The NFL returns to Arrowhead on Sunday, along with one of the greatest Chiefs ever.
By JEFFREY FLANAGAN FS Kansas City
KANSAS CITY, Mo. — There may never be another tight end as good as No. 88 in Kansas City Chiefs red.
And Sunday, Tony Gonzalez will revisit the place — Arrowhead Stadium — where his illustrious career started, this time wearing No. 88 in the red and black of the
It will be the first time Tony G has returned to Arrowhead since requesting a trade after the 2008 season, and it seems certain it will be the last. Gonzalez said he is 99 percent sure this will be his final season in the NFL.
"It's going to be a little weird being in a different locker room and coming out of that tunnel when we first come in," Gonzalez said in a conference call Wednesday. "It's going to be a little weird, but I'm looking forward to it.
"I know this is the last time that I'll ever get to play in Kansas City and that stadium. That's a beautiful thing to me. I'm going to go out there and enjoy the hell out of it because it's my last time."
Gonzalez holds virtually every Chiefs receiving record, and he left Kansas City as the NFL's all-time leader in receptions (916), receiving yards (10,940) and touchdowns (76) by a tight end. After three seasons with Atlanta, he's now second all-time in NFL receptions (1,149) behind
49ers great Jerry Rice.
None of that will be lost on the Chiefs' faithful who will be in attendance Sunday. Expect a huge ovation for Gonzalez, who was immensely popular not just inside Arrowhead but all around Kansas City, where he was a familiar figure in the community — particularly on the night scene.
Gonzalez said he was always appreciative of the support from Kansas Citians.
"My ties are more in the community and to the people than inside the organization," Gonzalez said. "Just the fans and the memories, being down on The Plaza and going to the new Power and Light District for that year it was open, but really The Plaza since that's where I did all of my damage while I was out there in Kansas City."
Gonzalez expects to do some harm on the field Sunday with a Falcons team most experts agree will make another playoff run.
And that's at the heart of Gonzalez's goal this season — win that elusive, first playoff game of his career.
"We have a really good football team, there's no doubt about that, and it's not just false chatter," he said. "We have a really good football team from top to bottom both offensively and defensively. I realize we have an opportunity to go to the playoffs, win a playoff game, and that's what I want.
"I've been playing my whole career for a chance to go to the Super Bowl, and I feel we have as good a chance as anybody."
The first roadblock, of course: Romeo Crennel's Chiefs, who will be shorthanded defensively without rushing linebacker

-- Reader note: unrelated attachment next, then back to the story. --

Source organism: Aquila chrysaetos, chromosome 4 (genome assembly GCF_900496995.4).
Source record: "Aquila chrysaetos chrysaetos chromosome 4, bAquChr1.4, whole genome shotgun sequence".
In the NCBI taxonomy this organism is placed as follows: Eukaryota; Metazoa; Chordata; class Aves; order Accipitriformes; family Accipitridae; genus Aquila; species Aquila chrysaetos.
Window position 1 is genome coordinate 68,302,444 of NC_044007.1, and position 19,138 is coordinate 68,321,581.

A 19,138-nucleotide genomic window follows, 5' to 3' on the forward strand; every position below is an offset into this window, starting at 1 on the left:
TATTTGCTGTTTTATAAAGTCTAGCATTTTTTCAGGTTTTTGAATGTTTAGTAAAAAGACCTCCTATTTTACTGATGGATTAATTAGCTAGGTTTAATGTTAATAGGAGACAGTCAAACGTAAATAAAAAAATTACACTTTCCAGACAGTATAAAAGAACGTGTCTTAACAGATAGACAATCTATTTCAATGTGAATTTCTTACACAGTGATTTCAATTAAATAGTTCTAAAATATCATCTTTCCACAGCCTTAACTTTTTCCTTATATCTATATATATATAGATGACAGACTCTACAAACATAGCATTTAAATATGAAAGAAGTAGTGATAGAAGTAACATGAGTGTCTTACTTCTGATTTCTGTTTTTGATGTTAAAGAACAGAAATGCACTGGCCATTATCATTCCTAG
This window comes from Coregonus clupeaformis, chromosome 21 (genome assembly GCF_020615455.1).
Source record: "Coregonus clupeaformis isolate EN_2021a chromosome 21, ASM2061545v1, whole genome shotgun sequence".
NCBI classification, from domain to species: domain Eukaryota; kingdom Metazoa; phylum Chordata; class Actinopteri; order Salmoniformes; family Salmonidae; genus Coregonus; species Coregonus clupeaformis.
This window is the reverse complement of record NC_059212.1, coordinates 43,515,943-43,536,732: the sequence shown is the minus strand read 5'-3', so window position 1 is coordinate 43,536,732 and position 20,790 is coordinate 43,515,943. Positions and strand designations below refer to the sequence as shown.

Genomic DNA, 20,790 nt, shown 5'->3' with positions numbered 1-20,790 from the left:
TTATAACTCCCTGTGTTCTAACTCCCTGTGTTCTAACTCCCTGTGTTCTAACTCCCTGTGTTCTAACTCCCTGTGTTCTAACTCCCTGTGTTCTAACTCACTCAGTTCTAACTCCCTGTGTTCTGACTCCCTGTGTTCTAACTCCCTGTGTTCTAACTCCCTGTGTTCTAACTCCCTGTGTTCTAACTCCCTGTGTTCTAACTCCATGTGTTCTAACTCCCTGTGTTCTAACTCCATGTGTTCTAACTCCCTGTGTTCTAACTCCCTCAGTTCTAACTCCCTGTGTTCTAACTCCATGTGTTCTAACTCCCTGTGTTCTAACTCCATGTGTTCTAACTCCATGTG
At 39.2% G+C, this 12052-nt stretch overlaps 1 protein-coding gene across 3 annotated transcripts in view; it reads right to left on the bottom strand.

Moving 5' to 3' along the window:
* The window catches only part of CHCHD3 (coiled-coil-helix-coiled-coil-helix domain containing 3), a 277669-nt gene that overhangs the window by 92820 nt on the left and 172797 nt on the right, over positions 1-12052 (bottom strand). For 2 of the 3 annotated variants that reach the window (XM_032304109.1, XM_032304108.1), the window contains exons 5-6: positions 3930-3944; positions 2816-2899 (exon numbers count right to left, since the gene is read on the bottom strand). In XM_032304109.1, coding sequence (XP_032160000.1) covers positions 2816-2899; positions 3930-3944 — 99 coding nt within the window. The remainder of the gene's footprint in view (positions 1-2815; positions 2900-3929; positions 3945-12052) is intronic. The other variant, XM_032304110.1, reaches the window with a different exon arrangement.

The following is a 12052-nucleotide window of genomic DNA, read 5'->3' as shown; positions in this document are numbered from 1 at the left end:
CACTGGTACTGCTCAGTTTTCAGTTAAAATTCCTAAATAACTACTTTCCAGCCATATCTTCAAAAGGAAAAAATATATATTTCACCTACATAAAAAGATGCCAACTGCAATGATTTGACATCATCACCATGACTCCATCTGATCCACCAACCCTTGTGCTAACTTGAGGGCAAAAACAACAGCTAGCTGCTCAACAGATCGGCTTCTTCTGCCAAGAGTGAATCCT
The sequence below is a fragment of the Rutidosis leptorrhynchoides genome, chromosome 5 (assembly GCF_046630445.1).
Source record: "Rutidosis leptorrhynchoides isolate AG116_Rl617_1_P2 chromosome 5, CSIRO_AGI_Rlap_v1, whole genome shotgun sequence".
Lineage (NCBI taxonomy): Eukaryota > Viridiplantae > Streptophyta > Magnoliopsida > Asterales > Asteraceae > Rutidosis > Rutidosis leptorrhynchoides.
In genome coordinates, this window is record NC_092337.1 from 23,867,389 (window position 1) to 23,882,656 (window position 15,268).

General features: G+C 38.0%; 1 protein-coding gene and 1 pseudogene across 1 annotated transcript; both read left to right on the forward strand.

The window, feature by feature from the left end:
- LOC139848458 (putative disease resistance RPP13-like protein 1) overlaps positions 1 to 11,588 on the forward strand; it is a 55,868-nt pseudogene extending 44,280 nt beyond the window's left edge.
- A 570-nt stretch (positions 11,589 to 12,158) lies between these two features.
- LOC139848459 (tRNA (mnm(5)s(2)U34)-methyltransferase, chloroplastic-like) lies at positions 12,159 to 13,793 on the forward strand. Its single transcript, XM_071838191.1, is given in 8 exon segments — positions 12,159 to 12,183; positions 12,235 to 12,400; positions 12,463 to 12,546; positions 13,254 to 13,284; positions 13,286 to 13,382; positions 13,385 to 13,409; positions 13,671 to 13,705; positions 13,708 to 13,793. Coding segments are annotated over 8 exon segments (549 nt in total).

Tamba Hali, out because of a one-game suspension, and possibly linebacker Derrick Johnson and defensive back
Brandon Flowers, both because of injuries.
Stopping Gonzalez, even at age 36, wouldn't be easy, Crennel said, even if the Chiefs were at full strength.
"Tony is probably a future Hall of Famer," Crennel said. "He's got size, he's got speed, he's got hands, he's got savvy and that poses a lot of problems, particularly with the other weapons that they have.
"If you double Tony, then you're leaving other guys singled up. If you single Tony, Tony can get open, so you have to kind of pick your poisons and try to keep the opposing quarterback off-balance a little bit, give him a couple different things to look at."
Crennel believes Gonzalez probably ushered in the new wave of tight ends who changed the way the position was viewed — not just as a pass-catching tight end but as a weapon equivalent to that of a wide receiver.
"He probably was the leading edge of that transition to pass-catching tight ends and being able to flex them out and use them almost like a wide receiver," Crennel said. "But to do that, you've got to have that ability. You've got to have that tremendous ability — hand-eye coordination, great hands, that savvy about reading coverages and knowing how to get open — and Tony has all of that."
As much as anyone, Gonzalez understands that the season's first test won't be easy, not at this venue.
"Everybody (on the Falcons) is asking me, 'What's it like in there? Is the stadium loud?' " Gonzalez told The Kansas City Star this week. "And, I'm like, 'Oh yeah, it's going to be crazy, it's opening day, they've got a pretty good football team. . . . Wait until you hear the national anthem, and wait until you hear, after every first down, the whole crowd shouting, 'That's a Chiefs first down!' "
And Gonzalez admits there will be plenty of nostalgia churning inside him when he hears that crowd on Sunday.
"The way (the fans) accepted me and the way they stuck with me throughout the years and the appreciation that they showed to me, I want to give it right back to them," Gonzalez said. "They made my time in Kansas City a wonderful experience. In fact, that's what I miss most about Kansas City.
"The fan support, no doubt, was No. 1 and the best in the league while I was there. Even when we were losing, they were packing the house. To look up and see the No. 88 jerseys was always a special thing to me, and they are truly the best in the business as far as I'm concerned."